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Master Gardener Program

The Master  Gardener Program began in Washington State in 1972. Dr. David Gibby, an  extension agent for horticulture created the program in response to the  overwhelming number of requests for gardening information. Volunteers  were trained in horticulture to provide gardening information to the  public.

Master Gardener programs now operate in forty five states and four provinces in Canada. In 1987, interest was great enough  to support the first national Master Gardener Conference in Washington, D.C. A second national conference was held in  Portland Oregon, in 1989. And in 1991, Master Gardeners from Ontario and Michigan hosted the first international Master  Gardener Conference in Detroit. Other conferences were held in San Antonio in 1993 and Saskatoon in 1995.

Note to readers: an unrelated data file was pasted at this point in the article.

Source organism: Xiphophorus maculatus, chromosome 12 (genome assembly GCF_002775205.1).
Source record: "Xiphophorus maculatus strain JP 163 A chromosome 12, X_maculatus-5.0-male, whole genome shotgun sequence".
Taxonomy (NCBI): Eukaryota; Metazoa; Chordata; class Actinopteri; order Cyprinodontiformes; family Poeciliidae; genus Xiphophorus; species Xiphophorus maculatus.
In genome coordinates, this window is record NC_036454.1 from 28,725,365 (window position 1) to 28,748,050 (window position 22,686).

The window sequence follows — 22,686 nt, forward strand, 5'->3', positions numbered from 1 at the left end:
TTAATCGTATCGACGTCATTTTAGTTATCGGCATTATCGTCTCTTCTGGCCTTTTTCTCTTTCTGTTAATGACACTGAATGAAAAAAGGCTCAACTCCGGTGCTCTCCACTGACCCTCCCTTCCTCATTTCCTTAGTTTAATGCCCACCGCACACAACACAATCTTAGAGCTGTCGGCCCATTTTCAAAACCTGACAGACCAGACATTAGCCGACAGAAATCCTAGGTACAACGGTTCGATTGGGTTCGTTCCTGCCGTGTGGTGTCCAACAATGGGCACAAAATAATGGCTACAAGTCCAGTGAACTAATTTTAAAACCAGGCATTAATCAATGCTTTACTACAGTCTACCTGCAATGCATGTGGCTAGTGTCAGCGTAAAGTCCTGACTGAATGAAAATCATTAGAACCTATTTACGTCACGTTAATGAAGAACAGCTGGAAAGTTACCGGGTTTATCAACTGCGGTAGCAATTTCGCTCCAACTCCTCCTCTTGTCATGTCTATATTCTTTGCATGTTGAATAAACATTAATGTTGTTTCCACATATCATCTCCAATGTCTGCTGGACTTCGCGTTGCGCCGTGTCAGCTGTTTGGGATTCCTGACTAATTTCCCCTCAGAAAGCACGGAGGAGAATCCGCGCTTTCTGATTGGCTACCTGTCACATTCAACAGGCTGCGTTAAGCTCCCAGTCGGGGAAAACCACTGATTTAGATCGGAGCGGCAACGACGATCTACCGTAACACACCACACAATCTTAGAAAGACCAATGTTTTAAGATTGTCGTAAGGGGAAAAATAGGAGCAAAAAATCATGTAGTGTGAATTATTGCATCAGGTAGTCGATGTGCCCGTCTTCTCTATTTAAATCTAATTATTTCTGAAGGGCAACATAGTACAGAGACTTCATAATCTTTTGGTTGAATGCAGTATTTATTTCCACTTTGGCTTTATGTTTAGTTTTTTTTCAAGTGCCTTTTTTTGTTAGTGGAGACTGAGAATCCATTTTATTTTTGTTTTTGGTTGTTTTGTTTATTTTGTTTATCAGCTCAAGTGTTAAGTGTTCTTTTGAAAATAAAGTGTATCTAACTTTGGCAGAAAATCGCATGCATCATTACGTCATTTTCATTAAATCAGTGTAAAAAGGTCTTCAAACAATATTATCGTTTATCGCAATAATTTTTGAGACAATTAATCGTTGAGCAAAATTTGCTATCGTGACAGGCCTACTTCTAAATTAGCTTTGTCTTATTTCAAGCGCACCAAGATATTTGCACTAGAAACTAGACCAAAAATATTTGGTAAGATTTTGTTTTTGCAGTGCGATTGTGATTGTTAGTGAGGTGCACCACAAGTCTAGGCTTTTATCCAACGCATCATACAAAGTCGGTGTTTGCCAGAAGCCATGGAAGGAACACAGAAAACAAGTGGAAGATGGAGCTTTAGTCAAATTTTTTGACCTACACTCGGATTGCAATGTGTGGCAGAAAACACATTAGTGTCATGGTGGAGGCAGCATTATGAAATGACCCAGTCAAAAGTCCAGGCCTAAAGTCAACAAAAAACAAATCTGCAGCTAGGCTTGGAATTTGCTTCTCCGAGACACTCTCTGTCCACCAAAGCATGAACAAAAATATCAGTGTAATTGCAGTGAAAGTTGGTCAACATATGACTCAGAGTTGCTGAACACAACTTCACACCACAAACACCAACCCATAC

The  Master Gardener Program provides gardeners with intensive education in  home horticultural principles. Participants who complete the program  are certified as Master Gardeners by the Florida Cooperative Extension  Service.

Working  with the Extension Agent, Master Gardeners provide volunteer leadership  and service to their community in gardening activities. Master  Gardeners work with the Extension program and have the opportunity to  participate in organized volunteer activities. This service consists of  such things as answering gardening questions, conducting plant clinics,  beautifying the community, and other activities designed to increase  the availability of horticultural information and improve the quality  of horticultural projects.

In  Florida, where the program began in 1979, there are now over 35  counties with active Master Gardeners. The Master Gardeners are a part  of the Cooperative Extension Service of the University of Florida.

The  Master Gardener Program is open to all people regardless of  socioeconomic level, race, color, sex, religion or national origin.  After receiving intensive horticultural training and satisfactorily  meeting other program requirements, Master Gardeners are required to  provide a number of hours in volunteer service and continued training.  Continued training is available at the state and county levels.